Reckoning with history: The legacy of lynching in the West

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Reckoning with history: The legacy of lynching in the West

‘Frontier justice’ disproportionately targeted people of color
“Judge Lynch,” 1848, is an illustration of a group of vigilantes in California apprehending a man. In what later became known as “frontier justice,” men banded together to fulfill community obligations, punishing those who transgressed laws.
An illustration of the public hanging of Josefa “Juanita” Loazia in Downieville, California, in 1893. She was found guilty of murdering a man, Frederick Cannon, who attempted to assault her. She is known to be the first and only woman to be hanged in California.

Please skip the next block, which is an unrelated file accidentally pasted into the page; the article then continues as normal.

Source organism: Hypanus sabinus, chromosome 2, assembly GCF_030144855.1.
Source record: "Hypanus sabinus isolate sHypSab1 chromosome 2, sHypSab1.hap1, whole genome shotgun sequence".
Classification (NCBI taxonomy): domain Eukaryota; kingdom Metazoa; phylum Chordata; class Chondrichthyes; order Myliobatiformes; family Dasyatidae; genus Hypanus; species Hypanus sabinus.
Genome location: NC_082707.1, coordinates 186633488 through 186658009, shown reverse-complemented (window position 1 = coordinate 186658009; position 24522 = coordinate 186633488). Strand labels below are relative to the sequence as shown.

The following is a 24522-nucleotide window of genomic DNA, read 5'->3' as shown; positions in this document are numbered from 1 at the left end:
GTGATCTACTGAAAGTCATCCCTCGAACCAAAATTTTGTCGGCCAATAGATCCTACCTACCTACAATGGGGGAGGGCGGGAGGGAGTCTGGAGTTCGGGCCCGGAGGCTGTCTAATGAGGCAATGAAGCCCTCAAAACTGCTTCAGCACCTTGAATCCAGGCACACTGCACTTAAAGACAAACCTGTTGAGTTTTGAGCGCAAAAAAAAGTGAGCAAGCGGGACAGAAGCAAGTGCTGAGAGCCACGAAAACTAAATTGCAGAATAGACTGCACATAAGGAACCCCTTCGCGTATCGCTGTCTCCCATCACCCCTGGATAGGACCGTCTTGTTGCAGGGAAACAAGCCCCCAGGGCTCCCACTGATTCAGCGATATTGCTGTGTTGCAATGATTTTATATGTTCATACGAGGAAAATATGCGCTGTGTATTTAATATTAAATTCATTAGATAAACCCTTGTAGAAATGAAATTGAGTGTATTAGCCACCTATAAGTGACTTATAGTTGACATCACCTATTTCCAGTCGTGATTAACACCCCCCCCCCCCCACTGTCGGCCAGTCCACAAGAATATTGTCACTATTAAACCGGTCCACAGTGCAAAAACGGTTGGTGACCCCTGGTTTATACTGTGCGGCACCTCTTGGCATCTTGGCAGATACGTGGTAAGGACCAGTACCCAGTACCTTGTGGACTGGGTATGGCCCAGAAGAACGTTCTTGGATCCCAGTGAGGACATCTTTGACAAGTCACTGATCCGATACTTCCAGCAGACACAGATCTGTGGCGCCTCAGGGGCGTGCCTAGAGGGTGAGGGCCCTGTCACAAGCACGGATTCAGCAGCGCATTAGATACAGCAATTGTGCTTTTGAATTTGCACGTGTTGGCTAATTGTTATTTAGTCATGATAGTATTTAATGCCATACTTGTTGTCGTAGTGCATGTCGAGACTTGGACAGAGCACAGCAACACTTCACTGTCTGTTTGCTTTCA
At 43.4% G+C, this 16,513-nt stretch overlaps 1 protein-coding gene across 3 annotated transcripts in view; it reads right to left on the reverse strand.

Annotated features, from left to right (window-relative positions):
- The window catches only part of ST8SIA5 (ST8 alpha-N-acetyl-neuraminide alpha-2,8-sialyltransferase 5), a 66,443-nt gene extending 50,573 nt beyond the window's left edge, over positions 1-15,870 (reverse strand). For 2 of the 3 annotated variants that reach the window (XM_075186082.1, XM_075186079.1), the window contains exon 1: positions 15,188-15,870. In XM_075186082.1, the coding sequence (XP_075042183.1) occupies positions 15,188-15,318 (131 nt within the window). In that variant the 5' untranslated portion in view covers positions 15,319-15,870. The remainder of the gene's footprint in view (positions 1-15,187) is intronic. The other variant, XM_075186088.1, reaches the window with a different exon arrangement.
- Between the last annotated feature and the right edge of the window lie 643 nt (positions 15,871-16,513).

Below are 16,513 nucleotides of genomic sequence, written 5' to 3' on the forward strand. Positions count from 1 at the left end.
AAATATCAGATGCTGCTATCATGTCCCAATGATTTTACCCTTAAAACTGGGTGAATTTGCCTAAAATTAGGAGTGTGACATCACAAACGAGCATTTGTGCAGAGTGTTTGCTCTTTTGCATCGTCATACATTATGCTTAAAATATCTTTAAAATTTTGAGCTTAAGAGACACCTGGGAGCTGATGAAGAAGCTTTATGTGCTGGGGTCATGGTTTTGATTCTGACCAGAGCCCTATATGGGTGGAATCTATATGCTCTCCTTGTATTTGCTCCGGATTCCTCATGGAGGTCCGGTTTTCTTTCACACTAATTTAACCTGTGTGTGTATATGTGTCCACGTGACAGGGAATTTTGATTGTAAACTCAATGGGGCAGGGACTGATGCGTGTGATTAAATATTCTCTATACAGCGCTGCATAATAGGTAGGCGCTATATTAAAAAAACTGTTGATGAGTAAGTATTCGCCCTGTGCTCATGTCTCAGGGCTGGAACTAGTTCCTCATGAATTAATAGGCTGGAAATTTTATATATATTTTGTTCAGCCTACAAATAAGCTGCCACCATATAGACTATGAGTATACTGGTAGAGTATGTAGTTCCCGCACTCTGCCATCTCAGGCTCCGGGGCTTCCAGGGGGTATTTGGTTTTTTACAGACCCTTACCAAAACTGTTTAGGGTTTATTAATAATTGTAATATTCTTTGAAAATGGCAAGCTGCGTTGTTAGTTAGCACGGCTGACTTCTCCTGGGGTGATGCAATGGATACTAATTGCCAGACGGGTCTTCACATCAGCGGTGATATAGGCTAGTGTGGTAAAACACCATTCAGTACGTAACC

Reckoning with history: The legacy of lynching in the West

“Judge Lynch,” 1848, is an illustration of a group of vigilantes in California apprehending a man. In what later became known as “frontier justice,” men banded together to fulfill community obligations, punishing those who transgressed laws.
An illustration of the public hanging of Josefa “Juanita” Loazia in Downieville, California, in 1893. She was found guilty of murdering a man, Frederick Cannon, who attempted to assault her. She is known to be the first and only woman to be hanged in California.
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